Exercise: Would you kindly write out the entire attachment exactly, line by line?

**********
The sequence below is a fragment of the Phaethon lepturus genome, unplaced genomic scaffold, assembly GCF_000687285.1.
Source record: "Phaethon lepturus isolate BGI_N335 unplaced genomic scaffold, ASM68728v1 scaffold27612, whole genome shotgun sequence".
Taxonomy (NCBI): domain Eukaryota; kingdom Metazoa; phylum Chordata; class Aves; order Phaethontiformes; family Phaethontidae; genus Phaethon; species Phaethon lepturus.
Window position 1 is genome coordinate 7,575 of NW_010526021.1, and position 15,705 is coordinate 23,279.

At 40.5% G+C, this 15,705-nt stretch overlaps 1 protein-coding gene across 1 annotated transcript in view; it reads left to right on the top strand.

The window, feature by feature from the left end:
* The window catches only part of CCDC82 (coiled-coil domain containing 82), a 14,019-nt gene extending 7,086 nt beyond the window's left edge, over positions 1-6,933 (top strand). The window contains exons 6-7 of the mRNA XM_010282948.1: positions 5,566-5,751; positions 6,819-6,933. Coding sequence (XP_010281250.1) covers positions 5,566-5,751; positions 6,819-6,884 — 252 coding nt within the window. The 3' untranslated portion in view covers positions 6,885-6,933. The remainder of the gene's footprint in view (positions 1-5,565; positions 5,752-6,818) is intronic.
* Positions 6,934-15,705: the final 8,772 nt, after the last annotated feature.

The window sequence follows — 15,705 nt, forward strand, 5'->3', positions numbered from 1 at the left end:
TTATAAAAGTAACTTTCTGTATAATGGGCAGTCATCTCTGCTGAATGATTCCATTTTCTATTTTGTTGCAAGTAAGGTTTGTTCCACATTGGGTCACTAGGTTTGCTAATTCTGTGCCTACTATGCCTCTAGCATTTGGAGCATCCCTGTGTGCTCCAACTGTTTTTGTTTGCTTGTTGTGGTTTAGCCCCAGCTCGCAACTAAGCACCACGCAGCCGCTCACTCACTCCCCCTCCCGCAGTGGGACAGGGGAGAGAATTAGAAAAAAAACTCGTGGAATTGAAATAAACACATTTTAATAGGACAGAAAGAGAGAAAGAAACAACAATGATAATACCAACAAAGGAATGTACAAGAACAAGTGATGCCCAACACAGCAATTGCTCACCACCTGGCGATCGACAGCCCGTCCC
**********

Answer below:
The sequence below is a fragment of the Phaethon lepturus genome, unplaced genomic scaffold, assembly GCF_000687285.1.
Source record: "Phaethon lepturus isolate BGI_N335 unplaced genomic scaffold, ASM68728v1 scaffold27612, whole genome shotgun sequence".
Taxonomy (NCBI): domain Eukaryota; kingdom Metazoa; phylum Chordata; class Aves; order Phaethontiformes; family Phaethontidae; genus Phaethon; species Phaethon lepturus.
Window position 1 is genome coordinate 7,575 of NW_010526021.1, and position 15,705 is coordinate 23,279.

At 40.5% G+C, this 15,705-nt stretch overlaps 1 protein-coding gene across 1 annotated transcript in view; it reads left to right on the top strand.

The window, feature by feature from the left end:
* The window catches only part of CCDC82 (coiled-coil domain containing 82), a 14,019-nt gene extending 7,086 nt beyond the window's left edge, over positions 1-6,933 (top strand). The window contains exons 6-7 of the mRNA XM_010282948.1: positions 5,566-5,751; positions 6,819-6,933. Coding sequence (XP_010281250.1) covers positions 5,566-5,751; positions 6,819-6,884 — 252 coding nt within the window. The 3' untranslated portion in view covers positions 6,885-6,933. The remainder of the gene's footprint in view (positions 1-5,565; positions 5,752-6,818) is intronic.
* Positions 6,934-15,705: the final 8,772 nt, after the last annotated feature.

The window sequence follows — 15,705 nt, forward strand, 5'->3', positions numbered from 1 at the left end:
TTATAAAAGTAACTTTCTGTATAATGGGCAGTCATCTCTGCTGAATGATTCCATTTTCTATTTTGTTGCAAGTAAGGTTTGTTCCACATTGGGTCACTAGGTTTGCTAATTCTGTGCCTACTATGCCTCTAGCATTTGGAGCATCCCTGTGTGCTCCAACTGTTTTTGTTTGCTTGTTGTGGTTTAGCCCCAGCTCGCAACTAAGCACCACGCAGCCGCTCACTCACTCCCCCTCCCGCAGTGGGACAGGGGAGAGAATTAGAAAAAAAACTCGTGGAATTGAAATAAACACATTTTAATAGGACAGAAAGAGAGAAAGAAACAACAATGATAATACCAACAAAGGAATGTACAAGAACAAGTGATGCCCAACACAGCAATTGCTCACCACCTGGCGATCGACAGCCCGTCCC